The Yemen War, which Saudi Arabia launched from Washington six years ago yesterday – with the support, armaments, and intelligence provided by the U.S. under both the Obama and Trump administrations – has recently escalated. 
The battles intensified last week as the Saudi’s and their allies tried to defend the pivotal city of Marib from attacks by Houthi troops, which have reportedly been emboldened by recent comments from President Biden about ending the U.S. involvement in the conflict.
The Wall Street Journal reported last week that the conflict has become a “political albatross” for both the U.S. and Saudi Arabia, and, as the United Nations has noted, Yemenis are suffering the world’s worst humanitarian catastrophe.
Prior to the move on Marib, the Houthis had taken control of most of the country, and they increased their launches of missiles and drones into Saudi Arabia. Just last week, they struck a major Aramco refinery in Riyadh.
Eighty percent of the country’s population of 28 million depends on international aid to survive. The Tasnim News Agency reported earlier this month that the war has destroyed about half of the country’s hospitals, which is all the more critical during the COVID outbreak.
The U.N. humanitarian agency warned on Sunday that 16 million Yemenis would go hungry this year, and the risk of large-scale famine “has never been more acute.”
The Start
Yemen’s civil war started in 2014, when the Houthis, who were ruling large sections of Yemen for over 1,000 years, overthrew the unelected president put in control by the Saudi’s, took control of Sana’a, and then seized the presidential palace. 
Biden, who was vice president under President Obama when the U.S. became involved in the conflict, has recently announced a hold on arms sales to the UAE and Saudi Arabia, according to the Journal. President Biden also announced he will reverse former President Trump’s plan to identify the Houthis as a terror organization.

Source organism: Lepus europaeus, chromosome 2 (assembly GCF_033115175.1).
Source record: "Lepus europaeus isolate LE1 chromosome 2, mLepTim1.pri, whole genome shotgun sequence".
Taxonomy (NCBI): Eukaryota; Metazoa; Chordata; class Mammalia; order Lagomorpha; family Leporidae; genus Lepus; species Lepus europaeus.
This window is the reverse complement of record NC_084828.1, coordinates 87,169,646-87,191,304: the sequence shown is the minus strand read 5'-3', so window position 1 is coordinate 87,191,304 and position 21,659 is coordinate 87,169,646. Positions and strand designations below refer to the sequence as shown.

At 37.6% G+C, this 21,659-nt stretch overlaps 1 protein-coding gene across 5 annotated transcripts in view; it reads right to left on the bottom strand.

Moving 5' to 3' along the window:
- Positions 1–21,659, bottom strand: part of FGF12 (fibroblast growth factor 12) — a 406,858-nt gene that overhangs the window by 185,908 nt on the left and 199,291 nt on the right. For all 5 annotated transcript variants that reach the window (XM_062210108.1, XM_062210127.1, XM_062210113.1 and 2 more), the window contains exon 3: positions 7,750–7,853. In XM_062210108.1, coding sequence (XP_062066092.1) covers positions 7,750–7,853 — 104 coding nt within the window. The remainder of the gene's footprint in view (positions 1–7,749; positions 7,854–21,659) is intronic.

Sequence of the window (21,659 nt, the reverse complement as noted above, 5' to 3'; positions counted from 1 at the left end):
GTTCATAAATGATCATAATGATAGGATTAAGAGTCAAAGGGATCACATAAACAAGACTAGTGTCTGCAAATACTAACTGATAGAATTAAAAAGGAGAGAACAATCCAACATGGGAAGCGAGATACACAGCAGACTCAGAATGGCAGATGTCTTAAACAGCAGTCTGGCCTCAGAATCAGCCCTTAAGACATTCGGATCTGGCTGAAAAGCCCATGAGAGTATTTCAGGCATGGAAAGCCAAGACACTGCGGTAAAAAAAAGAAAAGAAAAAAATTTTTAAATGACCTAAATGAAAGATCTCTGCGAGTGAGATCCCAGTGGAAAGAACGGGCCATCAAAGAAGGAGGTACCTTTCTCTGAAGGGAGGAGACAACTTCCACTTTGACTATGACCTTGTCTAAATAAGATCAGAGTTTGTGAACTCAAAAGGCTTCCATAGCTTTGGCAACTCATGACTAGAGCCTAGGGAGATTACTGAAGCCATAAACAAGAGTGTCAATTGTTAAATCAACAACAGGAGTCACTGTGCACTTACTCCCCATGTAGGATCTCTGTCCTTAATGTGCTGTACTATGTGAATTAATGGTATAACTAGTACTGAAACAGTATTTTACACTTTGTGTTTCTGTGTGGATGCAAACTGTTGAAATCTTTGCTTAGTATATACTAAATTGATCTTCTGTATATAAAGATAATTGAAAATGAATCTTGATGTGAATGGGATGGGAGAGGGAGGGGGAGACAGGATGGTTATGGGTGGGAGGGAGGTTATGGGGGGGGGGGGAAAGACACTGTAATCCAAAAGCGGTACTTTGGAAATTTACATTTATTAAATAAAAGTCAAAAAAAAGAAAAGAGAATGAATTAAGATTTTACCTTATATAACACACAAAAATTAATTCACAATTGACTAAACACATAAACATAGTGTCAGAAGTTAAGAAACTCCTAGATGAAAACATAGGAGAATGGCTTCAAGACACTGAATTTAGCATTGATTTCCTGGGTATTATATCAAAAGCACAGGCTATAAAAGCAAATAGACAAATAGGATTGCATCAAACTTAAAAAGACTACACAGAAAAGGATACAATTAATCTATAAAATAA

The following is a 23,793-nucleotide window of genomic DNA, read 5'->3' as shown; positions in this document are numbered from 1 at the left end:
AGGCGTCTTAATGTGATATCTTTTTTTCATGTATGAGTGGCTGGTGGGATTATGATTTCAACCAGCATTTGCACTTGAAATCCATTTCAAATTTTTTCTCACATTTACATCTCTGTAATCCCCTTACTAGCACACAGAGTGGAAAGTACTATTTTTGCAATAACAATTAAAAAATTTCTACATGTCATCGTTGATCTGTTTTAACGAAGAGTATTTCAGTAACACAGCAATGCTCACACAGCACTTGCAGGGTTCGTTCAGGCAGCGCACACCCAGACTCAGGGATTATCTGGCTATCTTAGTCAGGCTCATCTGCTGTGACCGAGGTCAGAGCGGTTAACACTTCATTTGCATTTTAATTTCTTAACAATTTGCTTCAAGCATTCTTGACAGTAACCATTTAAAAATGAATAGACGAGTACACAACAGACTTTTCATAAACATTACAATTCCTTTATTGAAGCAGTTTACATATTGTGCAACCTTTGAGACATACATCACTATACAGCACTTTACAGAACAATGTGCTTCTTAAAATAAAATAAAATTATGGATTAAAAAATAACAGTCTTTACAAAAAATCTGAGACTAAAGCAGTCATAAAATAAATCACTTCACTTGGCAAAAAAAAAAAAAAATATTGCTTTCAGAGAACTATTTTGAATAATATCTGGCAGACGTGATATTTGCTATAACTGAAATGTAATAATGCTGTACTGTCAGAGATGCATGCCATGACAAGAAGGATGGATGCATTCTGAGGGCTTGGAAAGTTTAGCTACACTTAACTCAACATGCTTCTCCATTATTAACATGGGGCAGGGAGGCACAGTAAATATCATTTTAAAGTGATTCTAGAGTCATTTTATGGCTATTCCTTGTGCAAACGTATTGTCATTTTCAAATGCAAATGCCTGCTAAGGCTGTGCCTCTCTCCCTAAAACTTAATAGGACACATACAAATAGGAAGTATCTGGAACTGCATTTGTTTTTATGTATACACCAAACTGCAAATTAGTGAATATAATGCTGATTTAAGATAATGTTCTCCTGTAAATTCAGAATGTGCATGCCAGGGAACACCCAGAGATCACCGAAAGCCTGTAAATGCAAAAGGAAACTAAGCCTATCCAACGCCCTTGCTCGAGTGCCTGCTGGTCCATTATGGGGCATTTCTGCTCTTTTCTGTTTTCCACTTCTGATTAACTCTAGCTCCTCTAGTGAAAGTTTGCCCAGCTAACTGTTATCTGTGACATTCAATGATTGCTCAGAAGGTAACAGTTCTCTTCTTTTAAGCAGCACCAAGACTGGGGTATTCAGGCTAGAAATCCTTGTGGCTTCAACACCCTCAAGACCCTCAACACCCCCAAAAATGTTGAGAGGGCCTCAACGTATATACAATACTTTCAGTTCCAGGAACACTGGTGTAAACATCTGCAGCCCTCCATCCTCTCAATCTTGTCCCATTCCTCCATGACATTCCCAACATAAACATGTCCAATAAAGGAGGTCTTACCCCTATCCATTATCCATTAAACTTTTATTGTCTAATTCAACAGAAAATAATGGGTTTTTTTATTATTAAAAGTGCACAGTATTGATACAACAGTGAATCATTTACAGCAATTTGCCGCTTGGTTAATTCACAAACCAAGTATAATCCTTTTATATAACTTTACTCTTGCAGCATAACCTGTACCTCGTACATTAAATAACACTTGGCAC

The tension in the region has hit a fever pitch. Bloomberg reported Saturday that Saudi-led warplanes dropped bombs on rebel military bases in Yemen in response to a drone attack at a Saudi oil refinery in Riyadh last week.
Bloomberg reported that the Houthi attacks aimed at the Kingdom rarely “claim lives or cause extensive damage but their frequency has increased in recent months.”
Tim Lenderking, a special U.S. envoy, presented the Houthis with a proposal to stop the fighting in the country and said, “If we cannot make progress now, the country will spiral into greater conflict and instability.”
TRENDPOST: Yesterday, Saudi Arabia announced a cease-fire proposal that includes reopening of both the airport in the capital of Sana’a and the country’s largest port at Hodeidah, under supervision by the United Nations.
At a press conference, Saudi Foreign Minister Prince Faisal bin Farhan said,
“We want the guns to fall completely silent. That is the initiative and that is the only thing that can really help us get to the next step. We hope that we can have a cease-fire immediately, but the onus is on the Houthis.”
In response to the Saudi initiative, Houthi spokesperson Mohammed Abdel Salam replied,
“Any positions or initiatives that don’t recognize that Yemen has been subjected to hostility and blockade for six years, and don’t separate the humanitarian aspect from any political or military bargain or lift the blockade are nothing new or serious.” 
As to what to expect, the Wall Street Journal quoted Peter Salisbury, a Yemen specialist with the International Crisis Group, who said, “The Saudi offer and the Houthi response more than anything show us that the gap between them hasn’t narrowed that much since last year, but that they are a little closer.”
With Saudi Arabia’s oil giant Aramco announcing on Sunday that its profits were nearly halved in 2020 to $49 billion, the cost of their ongoing Yemen War, particularly as oil prices again decline, is also more than the Saudi’s can afford. 

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